Isiah Holmes
Op Ed

The Online Legacy of Sheriff Clarke

His use of government social media set an ugly precedent which must be rejected.

By - Sep 14th, 2017 11:07 am
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Sheriff David Clarke speaking at the 2016 Conservative Political Action Conference (CPAC) in National Harbor, Maryland. Photo by Gage Skidmore.

Sheriff David Clarke speaking at the 2016 Conservative Political Action Conference (CPAC) in National Harbor, Maryland. Photo by Gage Skidmore.

The resignation of Sheriff David Clarke leaves a troubling question, as to whether his use of the Milwaukee County Sheriff Office’s official Facebook page was appropriate. Did Clarke set a precedent for future office holders?

A typical post from him was a concerning messge on January 19th 2017. It stated the sheriff “regrets he could not attend this juvenile, leftist, anti-cop tantrum”. The post was likely referring to the numerous protests which followed Donald Trump‘s election day win. It went onto to state Clarke was en-route to “witness the swearing in of our next president”.

Then there was his cowboy warning to one county citizen implying he might be eliminated: “cheer up snowflake, if Sheriff Clarke were to really harass you, you wouldn’t be around to wine about it.”

The post earned ire from numerous residents who blasted the page’s unprofessional conduct. Some initially thought the account had been hacked, or was fake. Others, however, expressed embarrassment for their city especially after the 2016 riots. The posts didn’t cease, and became normal no matter how outlandish they were.

Even the page’s banner became a “don’t tread on me” rattlesnake associated with the far right-wing Tea Party. It was offputting to see a sworn police agency and official government Facebook page take a hard line political stance. It’s difficult to find any government agency’s Facebook page which so regularly mocked the public on an ideological level.

In an age centralized around the internet, online outreach is key. And in a time where trust in America’s police force is precarious, Sheriff Clarke’s use of the department’s social media fanned flames. The controversial Clarke jumped at any opportunity to put down “the left”, “liberals”, and his other political enemies. Clarke’s commentary severely damaged the department’s image. Eventually, residents began commenting that they respected MCSO personnel, but not their leader. The former sheriff sought to confront political adversaries in however brazen or open a way he chose. In so doing, however, he made many more enemies for his department even after his resignation. The department’s image and the community’s trust in it have been damaged.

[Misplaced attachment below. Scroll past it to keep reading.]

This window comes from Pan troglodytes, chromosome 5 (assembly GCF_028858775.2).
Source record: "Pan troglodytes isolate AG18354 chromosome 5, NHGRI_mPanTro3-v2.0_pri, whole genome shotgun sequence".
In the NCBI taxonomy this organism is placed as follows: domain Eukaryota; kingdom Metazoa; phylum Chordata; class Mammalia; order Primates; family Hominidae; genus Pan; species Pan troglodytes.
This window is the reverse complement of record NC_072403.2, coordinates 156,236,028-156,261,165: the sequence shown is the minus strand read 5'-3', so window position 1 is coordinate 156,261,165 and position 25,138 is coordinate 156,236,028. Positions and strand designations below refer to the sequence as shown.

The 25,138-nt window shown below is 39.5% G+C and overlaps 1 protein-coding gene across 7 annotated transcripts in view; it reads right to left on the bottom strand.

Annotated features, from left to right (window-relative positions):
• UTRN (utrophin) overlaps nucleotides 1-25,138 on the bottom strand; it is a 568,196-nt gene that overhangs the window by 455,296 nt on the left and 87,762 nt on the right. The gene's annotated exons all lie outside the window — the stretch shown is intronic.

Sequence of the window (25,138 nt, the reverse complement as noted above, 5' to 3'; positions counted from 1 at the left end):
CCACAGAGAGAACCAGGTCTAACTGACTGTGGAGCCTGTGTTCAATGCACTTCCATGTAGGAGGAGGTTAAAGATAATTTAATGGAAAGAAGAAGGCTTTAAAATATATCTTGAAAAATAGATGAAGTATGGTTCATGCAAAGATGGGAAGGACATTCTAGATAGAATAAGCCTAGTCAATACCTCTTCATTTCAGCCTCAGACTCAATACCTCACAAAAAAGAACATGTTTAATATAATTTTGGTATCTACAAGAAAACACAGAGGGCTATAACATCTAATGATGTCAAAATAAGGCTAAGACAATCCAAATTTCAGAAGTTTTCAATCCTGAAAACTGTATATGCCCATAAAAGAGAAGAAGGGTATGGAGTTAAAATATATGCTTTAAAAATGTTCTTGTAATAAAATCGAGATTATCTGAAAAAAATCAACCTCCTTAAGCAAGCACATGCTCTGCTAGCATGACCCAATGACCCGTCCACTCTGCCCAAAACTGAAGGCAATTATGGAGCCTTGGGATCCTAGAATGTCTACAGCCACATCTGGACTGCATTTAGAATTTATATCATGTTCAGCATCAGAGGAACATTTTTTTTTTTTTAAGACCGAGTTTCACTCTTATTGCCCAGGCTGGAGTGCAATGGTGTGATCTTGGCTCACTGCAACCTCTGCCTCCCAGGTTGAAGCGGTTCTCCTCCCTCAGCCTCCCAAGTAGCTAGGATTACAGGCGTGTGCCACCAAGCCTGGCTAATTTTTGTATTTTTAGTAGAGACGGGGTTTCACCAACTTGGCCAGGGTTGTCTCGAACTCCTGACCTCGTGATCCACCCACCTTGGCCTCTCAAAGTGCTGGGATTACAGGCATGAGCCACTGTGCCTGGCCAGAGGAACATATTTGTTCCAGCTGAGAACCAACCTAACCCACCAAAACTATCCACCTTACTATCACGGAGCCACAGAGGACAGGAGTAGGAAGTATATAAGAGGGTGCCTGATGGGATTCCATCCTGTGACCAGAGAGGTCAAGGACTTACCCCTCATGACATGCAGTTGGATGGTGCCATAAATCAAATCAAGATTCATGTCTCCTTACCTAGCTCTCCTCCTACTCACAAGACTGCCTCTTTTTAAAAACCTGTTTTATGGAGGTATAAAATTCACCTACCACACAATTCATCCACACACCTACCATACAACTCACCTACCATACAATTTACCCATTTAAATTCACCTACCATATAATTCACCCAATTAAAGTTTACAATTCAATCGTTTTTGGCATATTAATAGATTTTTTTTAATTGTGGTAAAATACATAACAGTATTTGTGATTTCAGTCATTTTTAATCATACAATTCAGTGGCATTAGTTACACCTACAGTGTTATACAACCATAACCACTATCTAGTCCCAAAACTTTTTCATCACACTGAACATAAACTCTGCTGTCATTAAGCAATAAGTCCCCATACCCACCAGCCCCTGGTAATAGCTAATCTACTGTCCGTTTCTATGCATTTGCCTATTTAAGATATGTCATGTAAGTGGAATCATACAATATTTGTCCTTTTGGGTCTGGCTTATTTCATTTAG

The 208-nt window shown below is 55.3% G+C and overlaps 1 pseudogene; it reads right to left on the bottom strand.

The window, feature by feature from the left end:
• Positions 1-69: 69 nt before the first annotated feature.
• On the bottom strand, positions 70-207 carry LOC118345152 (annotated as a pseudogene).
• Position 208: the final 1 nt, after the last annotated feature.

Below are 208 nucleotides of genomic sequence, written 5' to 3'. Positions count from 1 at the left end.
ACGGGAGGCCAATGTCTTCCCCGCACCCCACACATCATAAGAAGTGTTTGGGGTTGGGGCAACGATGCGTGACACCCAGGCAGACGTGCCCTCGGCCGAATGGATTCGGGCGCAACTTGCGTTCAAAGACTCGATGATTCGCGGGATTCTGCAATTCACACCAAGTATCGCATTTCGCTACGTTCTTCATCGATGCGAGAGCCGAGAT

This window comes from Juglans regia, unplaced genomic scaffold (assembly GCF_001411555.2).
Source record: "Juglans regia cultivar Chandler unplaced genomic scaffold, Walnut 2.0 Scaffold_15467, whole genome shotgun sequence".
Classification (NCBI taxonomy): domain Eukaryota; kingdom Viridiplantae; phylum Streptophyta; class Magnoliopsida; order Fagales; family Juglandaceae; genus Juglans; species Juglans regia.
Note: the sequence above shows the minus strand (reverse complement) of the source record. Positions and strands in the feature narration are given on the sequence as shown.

Clarke also leaves the agency trailed by the deaths of inmates in the county jail and by a police shooting involving one of its own sheriffs. Terry Williams was shot after attempting to flee a traffic stop near Milwaukee’s lakefront. The bullets were fired before dozens of witnesses, who all filmed and uploaded it to the world. Passengers were wounded, while Williams was put on life support and later died. Clarke offered statements at the time which, once again, dissatisfied many residents. As of August 30th, the case was being reviewed by the Milwaukee County District Attorney.

Clarke now has a paid position supporting President Donald Trump, something he did frequently while being paid by Milwaukee taxpayers. Meanwhile, the county sheriff’s office must repair the PR damage wreaked by its former leader. We’re in 2017, and most of any public relations, marketing, and advertising by government goes online, paid for by taxpayers. The internet is so embedded in modern society that it’s arguably a public utility. After David Clarke’s use of his agency’s official Facebook page to launch his many political attacks, saving face is going to take work.

The author reached out to Milwaukee County Sheriff’s Office, now under the command of Richard Schmidt. Specifically, I asked what would become of the department’s social media presence. “The page is the official page of the agency”, emailed Director of Support Services Fran McLaughlin, “and as such, the sheriff has the authority to post on the page.” Since Schmidt is now in command, “posts will reflect the information he would like to relay to the community.” If nothing else, the statement attests to just how much of the charged posts reflected Clarke himself. Following his resignation, MCSO’s Facebook banner has changed to an American flag and sheriff badge. But while the more recent posts are PR friendly, many of the flagrant posts by Clarke can still be read, a reminder of what government offices should always avoid.

More about the Resignation of Sheriff Clarke

Categories: Op-Ed, Politics

2 thoughts on “Op Ed: The Online Legacy of Sheriff Clarke”

  1. John says:

    The question is… will the legal prosecution of Cowboy Clark’s neglagence while in office still be continued to it’s conclusion or does his running to “Daddy Trump” make him feel as though he is untouchable like Sheriff Arpaio. When is society going to hold people in office or companies, that openly break the law, accountable? It seems that we are satisfied if they leave their position with either huge payouts or highly paid jobs that allow them to continue their agenda that caused them to resign? Resigning these days is akin to retiring with a wonderful pension and benefits? We are burying people in jail for a second marijuana offense but letting CEO’s and Officials off for huge illegal offenses.

  2. Will says:

    Good article on a man that truly needs mental help and John well said. Charlie Brown Sikes helped create this mental case and now runs from him. Funny how people change their morals like changing their underwear.

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